If you’re worrying about how you’ll manage yourself around food over the holidays, you’re not alone! This time of year is very stressful for many people even for those who don’t have the added complication of a dysfunctional relationship with food! It’s a busy time, with a lot going on socially. It’s expensive. There are expectations. And then there are all the family dynamics. For many, it’s a tricky navigation. My whole approach is very much weight neutral, and I work within a Health At Every Size (#HAES) framework. My goal is not to help people lose weight, because what I’ve learned over the years is that intentional weight loss through restriction and over-exercise, rarely works long term. In fact 95% of people who try this, regain the weight, and the majority gain more. My goal is to help people find peace with food and their bodies, regardless of where their weight naturally settles. However, I am going to talk a little about the weight – though not in an attempt to help you avoid gaining it – rather to illustrate my point. The intention of this blog is to give you 5 pointers to help you radically reduce your anxiety around food and eating over the holidays. 1. Expect to Overeat Did you know that ‘normal’ eaters gain on average 1 pound over the holidays, whereas ‘overweight’ and obese people typically experience a significantly higher weight gain (around 5 lbs or so)? Why do you think that is? It’s because ‘normal’ eaters don’t have food rules. They know it’s a holiday period. They expect to eat a bit more...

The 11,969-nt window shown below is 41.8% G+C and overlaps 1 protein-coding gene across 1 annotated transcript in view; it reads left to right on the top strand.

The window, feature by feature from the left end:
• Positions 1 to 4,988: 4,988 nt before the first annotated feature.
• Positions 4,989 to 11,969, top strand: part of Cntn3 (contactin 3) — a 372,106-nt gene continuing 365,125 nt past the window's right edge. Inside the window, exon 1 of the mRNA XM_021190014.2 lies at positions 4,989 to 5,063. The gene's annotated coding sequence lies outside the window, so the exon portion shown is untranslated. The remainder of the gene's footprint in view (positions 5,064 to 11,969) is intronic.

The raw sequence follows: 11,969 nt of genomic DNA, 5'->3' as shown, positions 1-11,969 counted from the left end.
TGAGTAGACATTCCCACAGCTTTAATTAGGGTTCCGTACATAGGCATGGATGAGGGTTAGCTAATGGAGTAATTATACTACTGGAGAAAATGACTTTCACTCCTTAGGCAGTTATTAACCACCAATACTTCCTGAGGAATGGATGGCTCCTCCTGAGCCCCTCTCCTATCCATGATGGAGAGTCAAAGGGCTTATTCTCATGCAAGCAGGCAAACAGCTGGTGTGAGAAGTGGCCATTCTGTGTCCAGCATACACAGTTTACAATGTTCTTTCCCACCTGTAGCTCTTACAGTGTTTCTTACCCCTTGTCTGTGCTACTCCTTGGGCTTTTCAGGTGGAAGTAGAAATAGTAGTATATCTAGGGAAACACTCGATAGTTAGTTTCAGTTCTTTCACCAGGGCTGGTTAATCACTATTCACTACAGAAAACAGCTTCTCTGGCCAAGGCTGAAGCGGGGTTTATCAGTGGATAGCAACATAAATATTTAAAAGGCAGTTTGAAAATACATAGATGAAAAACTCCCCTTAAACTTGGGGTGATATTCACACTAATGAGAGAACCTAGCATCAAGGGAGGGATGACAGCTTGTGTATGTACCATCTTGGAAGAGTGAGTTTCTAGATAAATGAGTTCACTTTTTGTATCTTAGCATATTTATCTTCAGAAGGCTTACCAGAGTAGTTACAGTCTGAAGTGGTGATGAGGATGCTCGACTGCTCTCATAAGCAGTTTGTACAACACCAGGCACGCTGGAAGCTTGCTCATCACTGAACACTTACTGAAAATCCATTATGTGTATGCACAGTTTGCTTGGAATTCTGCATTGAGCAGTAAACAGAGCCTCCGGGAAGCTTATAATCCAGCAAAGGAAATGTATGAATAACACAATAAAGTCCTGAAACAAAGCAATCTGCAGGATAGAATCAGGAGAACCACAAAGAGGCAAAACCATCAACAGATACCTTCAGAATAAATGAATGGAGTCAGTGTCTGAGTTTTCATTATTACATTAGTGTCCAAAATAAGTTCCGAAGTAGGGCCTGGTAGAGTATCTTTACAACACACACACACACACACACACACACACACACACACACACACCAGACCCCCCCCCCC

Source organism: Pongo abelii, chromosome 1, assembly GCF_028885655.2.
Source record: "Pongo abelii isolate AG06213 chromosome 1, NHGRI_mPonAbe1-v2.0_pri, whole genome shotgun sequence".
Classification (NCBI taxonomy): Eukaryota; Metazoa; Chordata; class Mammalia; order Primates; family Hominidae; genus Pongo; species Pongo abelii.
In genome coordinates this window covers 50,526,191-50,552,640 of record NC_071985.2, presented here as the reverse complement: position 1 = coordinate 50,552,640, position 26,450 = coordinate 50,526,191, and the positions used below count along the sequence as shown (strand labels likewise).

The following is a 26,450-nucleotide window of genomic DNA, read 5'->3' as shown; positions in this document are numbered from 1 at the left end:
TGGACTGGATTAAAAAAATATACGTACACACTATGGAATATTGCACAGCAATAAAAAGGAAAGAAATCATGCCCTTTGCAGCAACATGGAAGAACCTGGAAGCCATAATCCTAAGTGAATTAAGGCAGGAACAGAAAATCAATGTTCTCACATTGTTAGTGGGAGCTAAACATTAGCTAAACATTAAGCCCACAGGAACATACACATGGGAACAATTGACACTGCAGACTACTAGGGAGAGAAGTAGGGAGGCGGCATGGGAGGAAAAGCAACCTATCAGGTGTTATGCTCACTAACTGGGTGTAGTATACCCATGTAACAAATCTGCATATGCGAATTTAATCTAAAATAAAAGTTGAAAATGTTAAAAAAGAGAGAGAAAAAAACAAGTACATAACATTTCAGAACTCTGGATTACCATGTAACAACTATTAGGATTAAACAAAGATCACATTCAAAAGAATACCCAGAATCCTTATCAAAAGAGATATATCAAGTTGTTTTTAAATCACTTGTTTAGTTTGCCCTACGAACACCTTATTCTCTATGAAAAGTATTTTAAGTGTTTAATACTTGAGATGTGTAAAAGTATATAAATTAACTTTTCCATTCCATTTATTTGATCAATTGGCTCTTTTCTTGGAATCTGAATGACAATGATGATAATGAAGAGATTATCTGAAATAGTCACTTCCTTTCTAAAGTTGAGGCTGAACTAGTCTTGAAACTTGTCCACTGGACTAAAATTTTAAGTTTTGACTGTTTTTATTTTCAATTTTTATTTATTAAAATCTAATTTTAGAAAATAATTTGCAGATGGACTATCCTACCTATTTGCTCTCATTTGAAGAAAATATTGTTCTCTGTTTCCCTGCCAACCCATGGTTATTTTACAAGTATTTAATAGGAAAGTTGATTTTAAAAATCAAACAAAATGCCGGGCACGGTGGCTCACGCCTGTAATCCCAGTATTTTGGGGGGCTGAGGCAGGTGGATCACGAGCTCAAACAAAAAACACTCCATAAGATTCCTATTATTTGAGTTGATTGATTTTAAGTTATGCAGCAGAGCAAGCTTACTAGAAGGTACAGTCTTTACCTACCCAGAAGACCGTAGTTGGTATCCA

Why You Keep Binge Eating

This blog could just have one word, and that would be all you need to understand why you keep binge eating. The word is: Fatphobia Fatphobia is the internalised fear of being or becoming fat, no matter what your current size. This fear generates thoughts about how to lose weight (by dieting/detoxing/tracking macros… or whatever) and the actions needed to carry it through (restricting food and exercising). The problem is that diets don’t work for permanent weight loss, for almost everyone who tries it. This has been well documented. In fact, what diets do, is raise your weight set point, lower your metabolism, raise your cortisol levels – and often cause weight gain over the long term. I’ve lost count of the number of times I’ve heard people say they wish they were the size they were when they started their first diet… in other words, they dieted themselves up to the weight they are now. Why Are We So Fatphobic? There are a number of reasons: The Health-Weight Myth The medical profession, the media and those who have a stake in the $60 billion weight loss industry have perpetuated the myth that the relationship between fatness and ill health is irrefutably causal. This is simply not the case (I’m not talking about extremes here – on either end of the thin-fat scale). Weight may correlate with ill-health, but that does not point to causation. The science is unclear what the correlation means. Does weight cause the ill-health? Could the ill-health cause the extra weight? Or could there be a third issue at play that we don’t know about yet (like...